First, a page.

RogerBW's Blog

Back to the Future Part III 09 March 2022

1990 science fiction/comedy, dir. Robert Zemeckis, Michael J. Fox, Christopher Lloyd: IMDb / allmovie. You're just not thinking fourth dimensionally!

And this is the film I liked least at the time – I think because Westerns were old stuff that happened on television when there might have been something more interesting on. With more appreciation of their context, and generally broader tastes than I had in 1990, I can enjoy what's being done here, a subversion of the cliché Western though still in a loving way. (Every stunt performer in Hollywood apparently wanted to work on this – they all knew horse work, and there weren't many chances to do it any more.) Also, of course, it's more like the first film in that the time travel is mostly there as a way in and out; a flying saucer could do a similar job.

But the really good part of this film for me is Mary Steenburgen, who was probably cast because of her role in Time After Time (1979), as the contemporary woman whom H G Wells meets and falls in love with when he travels into his future to chase Jack the Ripper. Once more she meets and falls in love with a time traveller, then turns him away because she doesn't believe his story, and ends up leaving with him; surely not a coincidence. (But she's still a female character in a Back to the Future film, so she still ends up hanging by her dress and screeching for help. Sigh.)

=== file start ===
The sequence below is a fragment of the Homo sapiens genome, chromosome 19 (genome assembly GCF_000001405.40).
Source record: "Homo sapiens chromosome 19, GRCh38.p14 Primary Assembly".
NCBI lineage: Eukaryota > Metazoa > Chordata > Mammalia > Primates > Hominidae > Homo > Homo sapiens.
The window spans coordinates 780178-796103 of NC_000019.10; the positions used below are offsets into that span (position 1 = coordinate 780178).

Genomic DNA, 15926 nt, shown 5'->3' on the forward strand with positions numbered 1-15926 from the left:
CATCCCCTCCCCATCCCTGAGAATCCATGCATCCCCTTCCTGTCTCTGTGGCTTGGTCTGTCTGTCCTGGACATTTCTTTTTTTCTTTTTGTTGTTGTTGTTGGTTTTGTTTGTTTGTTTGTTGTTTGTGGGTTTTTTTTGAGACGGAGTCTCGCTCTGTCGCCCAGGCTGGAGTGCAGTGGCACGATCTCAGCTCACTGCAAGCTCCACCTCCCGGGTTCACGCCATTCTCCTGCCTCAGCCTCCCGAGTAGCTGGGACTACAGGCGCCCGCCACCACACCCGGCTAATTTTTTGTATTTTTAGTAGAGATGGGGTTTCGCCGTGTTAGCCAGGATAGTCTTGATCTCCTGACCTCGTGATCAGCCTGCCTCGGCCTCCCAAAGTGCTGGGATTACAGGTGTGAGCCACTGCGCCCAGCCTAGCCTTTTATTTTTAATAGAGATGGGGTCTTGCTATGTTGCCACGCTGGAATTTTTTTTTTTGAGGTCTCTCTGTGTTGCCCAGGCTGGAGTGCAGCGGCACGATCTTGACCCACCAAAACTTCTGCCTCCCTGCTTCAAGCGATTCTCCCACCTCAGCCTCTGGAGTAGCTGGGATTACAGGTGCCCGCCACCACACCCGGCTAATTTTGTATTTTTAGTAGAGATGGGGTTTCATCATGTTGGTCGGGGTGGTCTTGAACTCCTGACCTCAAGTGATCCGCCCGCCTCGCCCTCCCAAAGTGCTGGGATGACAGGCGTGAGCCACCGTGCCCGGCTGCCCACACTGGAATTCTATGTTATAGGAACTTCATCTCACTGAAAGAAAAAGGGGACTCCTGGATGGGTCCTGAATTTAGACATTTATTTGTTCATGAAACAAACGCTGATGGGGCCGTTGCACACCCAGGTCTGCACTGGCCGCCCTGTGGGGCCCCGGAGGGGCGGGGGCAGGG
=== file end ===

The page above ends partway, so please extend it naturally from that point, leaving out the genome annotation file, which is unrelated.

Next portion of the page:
Meanwhile Marty and Doc have nearly swapped roles: Marty is the voice of caution, let's just do the thing and get out of here, while Doc is out to have fun and adventure. Marty's role in the climactic sequence is reduced to sitting in a car and shouting… except of course that Marty has to learn his Moral Lesson. (Given how much plot machinary has had to move to give him that lesson, it seems a very minor personal victory.)

Still, there's a sense of fun here, even if the makeup for Fox as his great great grandfather would look embarrassing in amateur dramatics, and the Irish accents are, well, um. The problem-solving sequence, working out what exists in this time that can get the car up to speed (bearing in mind we only have a few days to make it happen), is lovely. The burned orange and sepia tone is achieved with actual light and set dressing, not a digital filter. The music effectively re-envisions the existing score with period styles.

A good conclusion, and we can also be glad that the team stopped there rather than running it into the ground.

More of my witterings can be had at Ribbon of Memes.

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